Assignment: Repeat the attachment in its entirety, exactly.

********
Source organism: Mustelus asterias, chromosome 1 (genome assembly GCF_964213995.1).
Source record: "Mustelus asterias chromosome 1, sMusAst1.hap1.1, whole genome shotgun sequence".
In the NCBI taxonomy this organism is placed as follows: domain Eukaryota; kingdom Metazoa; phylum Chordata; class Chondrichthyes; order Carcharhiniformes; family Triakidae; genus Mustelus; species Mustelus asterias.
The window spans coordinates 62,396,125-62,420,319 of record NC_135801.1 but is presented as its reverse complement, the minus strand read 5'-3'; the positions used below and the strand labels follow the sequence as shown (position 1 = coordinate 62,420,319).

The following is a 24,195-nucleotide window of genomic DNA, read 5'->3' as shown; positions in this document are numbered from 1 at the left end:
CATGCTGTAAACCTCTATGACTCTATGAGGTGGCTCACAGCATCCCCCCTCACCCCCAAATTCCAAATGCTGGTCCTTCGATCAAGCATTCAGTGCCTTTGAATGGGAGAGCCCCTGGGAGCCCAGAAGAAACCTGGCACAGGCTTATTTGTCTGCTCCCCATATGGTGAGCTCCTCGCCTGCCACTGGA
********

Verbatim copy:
Source organism: Mustelus asterias, chromosome 1 (genome assembly GCF_964213995.1).
Source record: "Mustelus asterias chromosome 1, sMusAst1.hap1.1, whole genome shotgun sequence".
In the NCBI taxonomy this organism is placed as follows: domain Eukaryota; kingdom Metazoa; phylum Chordata; class Chondrichthyes; order Carcharhiniformes; family Triakidae; genus Mustelus; species Mustelus asterias.
The window spans coordinates 62,396,125-62,420,319 of record NC_135801.1 but is presented as its reverse complement, the minus strand read 5'-3'; the positions used below and the strand labels follow the sequence as shown (position 1 = coordinate 62,420,319).

The following is a 24,195-nucleotide window of genomic DNA, read 5'->3' as shown; positions in this document are numbered from 1 at the left end:
CATGCTGTAAACCTCTATGACTCTATGAGGTGGCTCACAGCATCCCCCCTCACCCCCAAATTCCAAATGCTGGTCCTTCGATCAAGCATTCAGTGCCTTTGAATGGGAGAGCCCCTGGGAGCCCAGAAGAAACCTGGCACAGGCTTATTTGTCTGCTCCCCATATGGTGAGCTCCTCGCCTGCCACTGGA